Perhaps the biggest disincentive for airlines to keep tabs of how attendants — or passengers — are sexually harassed or assaulted is that they don’t have to. There is no federal law requiring them to report incidents or keep records of complaints. (Photo: Noriko Hayashi/Bloomberg) Perhaps the biggest disincentive for airlines to keep tabs of how attendants — or passengers — are sexually harassed or assaulted is that they don’t have to. There is no federal law requiring them to report incidents or keep records of complaints. (Photo: Noriko Hayashi/Bloomberg)

(Bloomberg) — From Southwest’s “hostesses” in the 1970s to Hooters Air to the Vietnamese budget carrier whose flight attendants were made to wear bikinis, airlines have a long history of sexualizing the role of flight attendants.

Their victimization continues to this day. More than a third of flight attendants said they had experienced sexual harassment over the past year, with almost one in five suffering physical assaults such as touching or groping, according to a 2018 survey of 3,500 attendants by the Association of Flight Attendants (AFA) union.

Last year, the #MeToo movement’s exposure of ghastly workplace behavior finally reached the airlines. As part of legislation funding the Federal Aviation Administration, Congress formed a task force aimed at addressing sexual misconduct up in the sky. Its goal was to review airline training and incident reporting so as to better protect employees and passengers.

“It needs to be that we have a zero-tolerance policy,” said Lyn Montgomery, a Southwest Airlines Co. flight attendant for the past 27 years. “You don’t get away with something in the air that you can’t on the ground.”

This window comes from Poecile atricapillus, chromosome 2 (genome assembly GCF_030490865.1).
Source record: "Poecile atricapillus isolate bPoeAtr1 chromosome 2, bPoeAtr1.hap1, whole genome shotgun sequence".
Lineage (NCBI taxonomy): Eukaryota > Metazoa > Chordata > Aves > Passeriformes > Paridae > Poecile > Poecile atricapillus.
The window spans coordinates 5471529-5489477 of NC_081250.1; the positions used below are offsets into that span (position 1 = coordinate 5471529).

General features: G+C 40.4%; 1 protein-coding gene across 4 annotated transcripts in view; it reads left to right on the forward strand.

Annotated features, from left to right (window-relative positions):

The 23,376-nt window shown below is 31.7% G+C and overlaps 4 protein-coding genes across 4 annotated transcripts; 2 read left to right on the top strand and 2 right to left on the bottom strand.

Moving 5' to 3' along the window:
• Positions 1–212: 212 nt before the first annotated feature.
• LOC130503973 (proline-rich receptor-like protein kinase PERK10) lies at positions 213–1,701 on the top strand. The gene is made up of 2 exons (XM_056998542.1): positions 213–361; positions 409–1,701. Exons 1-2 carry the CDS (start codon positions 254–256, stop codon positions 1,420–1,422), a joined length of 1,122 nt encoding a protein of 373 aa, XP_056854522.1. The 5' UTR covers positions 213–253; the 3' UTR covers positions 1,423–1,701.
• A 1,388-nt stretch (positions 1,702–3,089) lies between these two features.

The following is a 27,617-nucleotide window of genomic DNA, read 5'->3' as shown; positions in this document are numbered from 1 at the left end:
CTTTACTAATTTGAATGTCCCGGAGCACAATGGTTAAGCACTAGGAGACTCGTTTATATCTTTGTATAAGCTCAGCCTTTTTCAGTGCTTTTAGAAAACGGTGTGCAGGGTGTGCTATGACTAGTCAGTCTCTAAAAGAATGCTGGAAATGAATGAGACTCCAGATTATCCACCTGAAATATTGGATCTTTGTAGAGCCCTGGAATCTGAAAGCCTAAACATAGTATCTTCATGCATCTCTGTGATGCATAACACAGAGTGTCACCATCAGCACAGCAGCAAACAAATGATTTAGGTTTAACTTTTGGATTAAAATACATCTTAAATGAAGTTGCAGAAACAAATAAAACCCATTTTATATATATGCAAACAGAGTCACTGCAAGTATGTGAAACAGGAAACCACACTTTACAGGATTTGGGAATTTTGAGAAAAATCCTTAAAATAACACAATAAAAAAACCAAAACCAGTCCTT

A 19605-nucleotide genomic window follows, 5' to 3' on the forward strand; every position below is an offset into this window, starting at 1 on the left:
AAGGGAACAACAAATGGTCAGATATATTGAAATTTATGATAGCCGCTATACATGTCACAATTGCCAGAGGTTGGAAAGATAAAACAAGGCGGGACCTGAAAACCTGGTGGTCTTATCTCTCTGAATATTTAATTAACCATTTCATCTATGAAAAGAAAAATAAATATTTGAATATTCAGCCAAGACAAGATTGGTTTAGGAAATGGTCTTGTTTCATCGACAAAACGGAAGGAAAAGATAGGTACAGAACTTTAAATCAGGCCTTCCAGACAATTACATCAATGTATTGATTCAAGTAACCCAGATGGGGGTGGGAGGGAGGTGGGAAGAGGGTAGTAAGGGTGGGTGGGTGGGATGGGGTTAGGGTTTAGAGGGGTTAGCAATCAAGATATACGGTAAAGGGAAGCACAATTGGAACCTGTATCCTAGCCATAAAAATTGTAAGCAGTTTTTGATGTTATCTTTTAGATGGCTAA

Related: A risk manager’s take on workplace harassment

A task force is formed

In November, the Trump administration put its stamp on the effort, shifting the 14-member task force under a four-person Aviation Consumer Protection Advisory Committee (ACPAC) that reports to U.S. Transportation Secretary Elaine Chao. “The #MeToo movement seems to be making an impression in a lot of different areas,” said Judith Kaleta, the DOT’s deputy general counsel and the task force’s chair. “Organizations are putting new policies in place.”

Consumer advocates and flight attendants, however, accuse Chao of putting the task force squarely in the pocket of airline management. The DOT excluded consumer advocates and the AFA, which had focused on combating harassment, while putting a representative of an anti-regulation, pro-business group on the advisory committee overseeing the task force.

“Failing to include a genuine consumer representative with experience and expertise in consumer travel issues is yet another example of how the DOT is dedicated to the profits of the airline industry at the expense of consumers,” Kurt Ebenhoch, executive director of Travel Fairness Now, a consumer-advocacy group, said in a statement.

Mixing alcohol with public incivility in a small enclosed space can create a hostile environment for anyone — but especially for flight attendants, who must interact with passengers. The purpose of the task force is to help standardize how illegal behavior is reported, since right now procedures vary by carrier, and even by incident. Another goal of the legislation was to facilitate industrywide crew training.

‘A daisy chain of reporting’